This will put to an end a government lawsuit over the requirement of an evidence of a lawful US immigration status for obtaining marriage licenses in the US.
Changed Alabama marriage license policy—This is certainly welcoming news for a large number of immigrants in Alabama County.
As per the details, Alabama County will not require any evidence from immigrants of their immigration status for marriage license. Earlier, the Montgomery County Probate Office had changes the rules this summer by putting to an end the consideration of US immigration status.
Immigrants in Alabama County will not need to provide any proof of their US immigration status for the purposes of marriage license, the new rules state.
The new guidelines for changed Alabama marriage license rules were announced earlier this week.
The new rules clearly mention that no discretion is available to probate judges with regard to issuance of marriage licenses adding that the licenses will be issued by the county in strict compliance with as well as legally required under the laws of Alabama.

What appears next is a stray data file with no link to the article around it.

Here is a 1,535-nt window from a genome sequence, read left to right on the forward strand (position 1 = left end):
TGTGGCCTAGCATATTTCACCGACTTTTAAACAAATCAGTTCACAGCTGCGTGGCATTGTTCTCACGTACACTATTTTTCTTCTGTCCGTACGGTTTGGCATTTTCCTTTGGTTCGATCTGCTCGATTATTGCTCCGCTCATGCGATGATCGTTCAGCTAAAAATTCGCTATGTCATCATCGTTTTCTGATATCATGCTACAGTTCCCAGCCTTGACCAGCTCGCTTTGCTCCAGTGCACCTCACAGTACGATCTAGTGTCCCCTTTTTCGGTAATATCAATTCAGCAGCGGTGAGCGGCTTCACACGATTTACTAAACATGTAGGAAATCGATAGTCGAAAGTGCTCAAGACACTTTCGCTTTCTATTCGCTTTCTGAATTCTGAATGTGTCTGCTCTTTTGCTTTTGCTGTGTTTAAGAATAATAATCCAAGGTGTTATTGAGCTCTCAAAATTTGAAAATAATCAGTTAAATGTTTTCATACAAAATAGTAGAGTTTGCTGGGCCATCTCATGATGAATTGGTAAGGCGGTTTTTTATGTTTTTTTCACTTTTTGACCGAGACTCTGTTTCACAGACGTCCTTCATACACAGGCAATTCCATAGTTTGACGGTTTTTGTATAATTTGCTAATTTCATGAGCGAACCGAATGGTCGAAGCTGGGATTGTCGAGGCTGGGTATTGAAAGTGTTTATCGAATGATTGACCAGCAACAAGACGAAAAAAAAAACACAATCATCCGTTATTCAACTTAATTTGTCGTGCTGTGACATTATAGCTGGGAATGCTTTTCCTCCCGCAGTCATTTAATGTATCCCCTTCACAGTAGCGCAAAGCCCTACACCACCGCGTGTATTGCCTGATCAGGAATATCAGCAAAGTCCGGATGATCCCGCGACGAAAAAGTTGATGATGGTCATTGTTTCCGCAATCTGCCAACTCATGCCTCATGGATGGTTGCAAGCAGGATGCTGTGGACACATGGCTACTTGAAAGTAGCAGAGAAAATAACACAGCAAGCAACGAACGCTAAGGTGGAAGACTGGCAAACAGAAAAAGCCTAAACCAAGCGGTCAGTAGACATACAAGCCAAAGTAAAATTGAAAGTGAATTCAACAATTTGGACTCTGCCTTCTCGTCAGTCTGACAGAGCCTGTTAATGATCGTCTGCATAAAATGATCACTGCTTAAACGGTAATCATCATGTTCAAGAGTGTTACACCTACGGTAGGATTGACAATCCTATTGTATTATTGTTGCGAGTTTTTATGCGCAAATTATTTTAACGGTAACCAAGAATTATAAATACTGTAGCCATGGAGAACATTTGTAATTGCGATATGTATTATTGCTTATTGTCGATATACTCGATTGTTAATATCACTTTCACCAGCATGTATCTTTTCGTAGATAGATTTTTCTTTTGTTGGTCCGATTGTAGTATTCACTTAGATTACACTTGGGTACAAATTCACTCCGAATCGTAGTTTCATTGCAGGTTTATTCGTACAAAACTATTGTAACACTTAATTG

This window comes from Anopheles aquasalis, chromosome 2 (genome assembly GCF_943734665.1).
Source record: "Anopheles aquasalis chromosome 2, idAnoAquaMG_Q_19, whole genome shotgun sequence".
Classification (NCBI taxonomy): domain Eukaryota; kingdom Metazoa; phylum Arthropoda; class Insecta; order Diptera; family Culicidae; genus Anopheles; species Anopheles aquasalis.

The SPLC maintained that the Tallapoosa Probate Office has introduced a change in the marriage license application guidelines this week.
Equal treatment for all--Speaking about the new rules, Sam Brooke, lawyer of the Southern Poverty Law Center (SPLC) stated that the new guidelines are indeed a welcoming step towards ensuring an equal treatment for all under the US laws.
The right to marry is deemed by the courts as a fundamental right and it can and should be allowed to be done by anyone, Brooke informed, who is also a lawyer for one of the plaintiffs.
So, for seeking a marriage license, the issue of immigration status, national origin, the language spoken by them or the race does not make any difference at all, he further maintained.
It may be worth mentioned that a federal judge was asked by the SPLC for dismissing the petitions against the two counties due to new rules. Requirement of immigration status proof violated the Equal Protection Clause and Due Process Clause of the 14th Amendment, said Julie Doe and Jonathon Doe suing Gloria Sinclair, former Tallapoosa County Probate Judge last year.
And the Probate Judge Leon Archer(who succeeded Sinclair following the elections during November 2012) changed the rules by withdrawing the need for proving US lawful immigration status.